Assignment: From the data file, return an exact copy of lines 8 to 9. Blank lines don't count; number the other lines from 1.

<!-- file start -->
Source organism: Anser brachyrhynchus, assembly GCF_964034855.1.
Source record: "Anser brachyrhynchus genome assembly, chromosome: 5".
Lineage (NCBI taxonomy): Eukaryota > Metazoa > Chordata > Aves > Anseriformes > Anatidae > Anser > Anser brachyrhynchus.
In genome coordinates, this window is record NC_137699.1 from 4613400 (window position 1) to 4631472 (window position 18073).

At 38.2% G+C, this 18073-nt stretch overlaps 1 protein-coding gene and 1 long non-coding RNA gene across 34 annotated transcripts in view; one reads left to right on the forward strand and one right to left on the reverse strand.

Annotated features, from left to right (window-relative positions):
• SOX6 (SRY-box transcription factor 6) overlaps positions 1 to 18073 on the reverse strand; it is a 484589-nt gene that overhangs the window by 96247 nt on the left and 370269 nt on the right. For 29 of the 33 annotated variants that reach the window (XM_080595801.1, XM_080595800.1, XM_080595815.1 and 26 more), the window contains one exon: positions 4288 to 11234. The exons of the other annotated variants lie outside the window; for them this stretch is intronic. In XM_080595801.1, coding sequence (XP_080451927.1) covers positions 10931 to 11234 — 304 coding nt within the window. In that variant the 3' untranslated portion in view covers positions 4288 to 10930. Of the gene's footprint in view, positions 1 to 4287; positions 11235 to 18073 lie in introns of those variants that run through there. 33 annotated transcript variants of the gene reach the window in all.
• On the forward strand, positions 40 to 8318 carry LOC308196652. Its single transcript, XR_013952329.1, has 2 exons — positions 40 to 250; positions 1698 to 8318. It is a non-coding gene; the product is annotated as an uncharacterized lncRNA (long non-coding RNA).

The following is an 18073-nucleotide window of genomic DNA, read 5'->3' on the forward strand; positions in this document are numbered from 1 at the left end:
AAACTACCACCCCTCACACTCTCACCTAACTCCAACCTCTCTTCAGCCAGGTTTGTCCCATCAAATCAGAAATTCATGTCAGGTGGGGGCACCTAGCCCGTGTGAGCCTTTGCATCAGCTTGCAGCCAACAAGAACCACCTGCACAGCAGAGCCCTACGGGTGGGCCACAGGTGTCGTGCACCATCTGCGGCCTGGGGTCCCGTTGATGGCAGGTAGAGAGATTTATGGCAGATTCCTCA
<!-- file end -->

• On the forward strand, positions 40 to 8318 carry LOC308196652. Its single transcript, XR_013952329.1, has 2 exons — positions 40 to 250; positions 1698 to 8318. It is a non-coding gene; the product is annotated as an uncharacterized lncRNA (long non-coding RNA).

The following is an 18073-nucleotide window of genomic DNA, read 5'->3' on the forward strand; positions in this document are numbered from 1 at the left end: